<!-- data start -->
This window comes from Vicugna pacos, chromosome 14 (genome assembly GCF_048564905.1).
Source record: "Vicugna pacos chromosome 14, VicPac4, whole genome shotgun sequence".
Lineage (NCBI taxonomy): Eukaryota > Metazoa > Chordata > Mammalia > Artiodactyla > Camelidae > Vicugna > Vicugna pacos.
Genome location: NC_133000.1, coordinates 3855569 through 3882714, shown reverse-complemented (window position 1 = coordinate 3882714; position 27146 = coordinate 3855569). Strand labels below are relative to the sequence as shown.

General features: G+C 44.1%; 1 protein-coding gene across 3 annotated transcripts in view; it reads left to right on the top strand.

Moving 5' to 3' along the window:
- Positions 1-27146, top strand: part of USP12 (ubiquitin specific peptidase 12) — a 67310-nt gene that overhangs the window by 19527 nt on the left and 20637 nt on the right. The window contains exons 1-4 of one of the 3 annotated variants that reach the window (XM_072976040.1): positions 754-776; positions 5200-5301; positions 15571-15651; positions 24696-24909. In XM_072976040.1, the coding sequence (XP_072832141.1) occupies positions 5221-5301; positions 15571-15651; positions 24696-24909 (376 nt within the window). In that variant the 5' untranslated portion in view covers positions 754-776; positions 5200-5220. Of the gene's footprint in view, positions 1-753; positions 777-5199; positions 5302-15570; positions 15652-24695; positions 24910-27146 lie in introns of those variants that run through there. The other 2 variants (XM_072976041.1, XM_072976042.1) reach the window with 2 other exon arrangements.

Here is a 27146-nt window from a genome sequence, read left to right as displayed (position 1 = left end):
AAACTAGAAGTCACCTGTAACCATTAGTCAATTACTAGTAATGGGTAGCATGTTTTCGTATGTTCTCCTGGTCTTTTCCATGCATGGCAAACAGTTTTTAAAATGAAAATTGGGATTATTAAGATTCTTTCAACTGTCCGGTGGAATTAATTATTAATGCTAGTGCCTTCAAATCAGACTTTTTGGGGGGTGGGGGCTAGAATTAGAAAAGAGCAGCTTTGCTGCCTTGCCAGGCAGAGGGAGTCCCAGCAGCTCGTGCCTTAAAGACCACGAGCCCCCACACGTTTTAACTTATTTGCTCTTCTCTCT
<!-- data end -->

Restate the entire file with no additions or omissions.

This window comes from Vicugna pacos, chromosome 14 (genome assembly GCF_048564905.1).
Source record: "Vicugna pacos chromosome 14, VicPac4, whole genome shotgun sequence".
Lineage (NCBI taxonomy): Eukaryota > Metazoa > Chordata > Mammalia > Artiodactyla > Camelidae > Vicugna > Vicugna pacos.
Genome location: NC_133000.1, coordinates 3855569 through 3882714, shown reverse-complemented (window position 1 = coordinate 3882714; position 27146 = coordinate 3855569). Strand labels below are relative to the sequence as shown.

General features: G+C 44.1%; 1 protein-coding gene across 3 annotated transcripts in view; it reads left to right on the top strand.

Moving 5' to 3' along the window:
- Positions 1-27146, top strand: part of USP12 (ubiquitin specific peptidase 12) — a 67310-nt gene that overhangs the window by 19527 nt on the left and 20637 nt on the right. The window contains exons 1-4 of one of the 3 annotated variants that reach the window (XM_072976040.1): positions 754-776; positions 5200-5301; positions 15571-15651; positions 24696-24909. In XM_072976040.1, the coding sequence (XP_072832141.1) occupies positions 5221-5301; positions 15571-15651; positions 24696-24909 (376 nt within the window). In that variant the 5' untranslated portion in view covers positions 754-776; positions 5200-5220. Of the gene's footprint in view, positions 1-753; positions 777-5199; positions 5302-15570; positions 15652-24695; positions 24910-27146 lie in introns of those variants that run through there. The other 2 variants (XM_072976041.1, XM_072976042.1) reach the window with 2 other exon arrangements.

Here is a 27146-nt window from a genome sequence, read left to right as displayed (position 1 = left end):
AAACTAGAAGTCACCTGTAACCATTAGTCAATTACTAGTAATGGGTAGCATGTTTTCGTATGTTCTCCTGGTCTTTTCCATGCATGGCAAACAGTTTTTAAAATGAAAATTGGGATTATTAAGATTCTTTCAACTGTCCGGTGGAATTAATTATTAATGCTAGTGCCTTCAAATCAGACTTTTTGGGGGGTGGGGGCTAGAATTAGAAAAGAGCAGCTTTGCTGCCTTGCCAGGCAGAGGGAGTCCCAGCAGCTCGTGCCTTAAAGACCACGAGCCCCCACACGTTTTAACTTATTTGCTCTTCTCTCT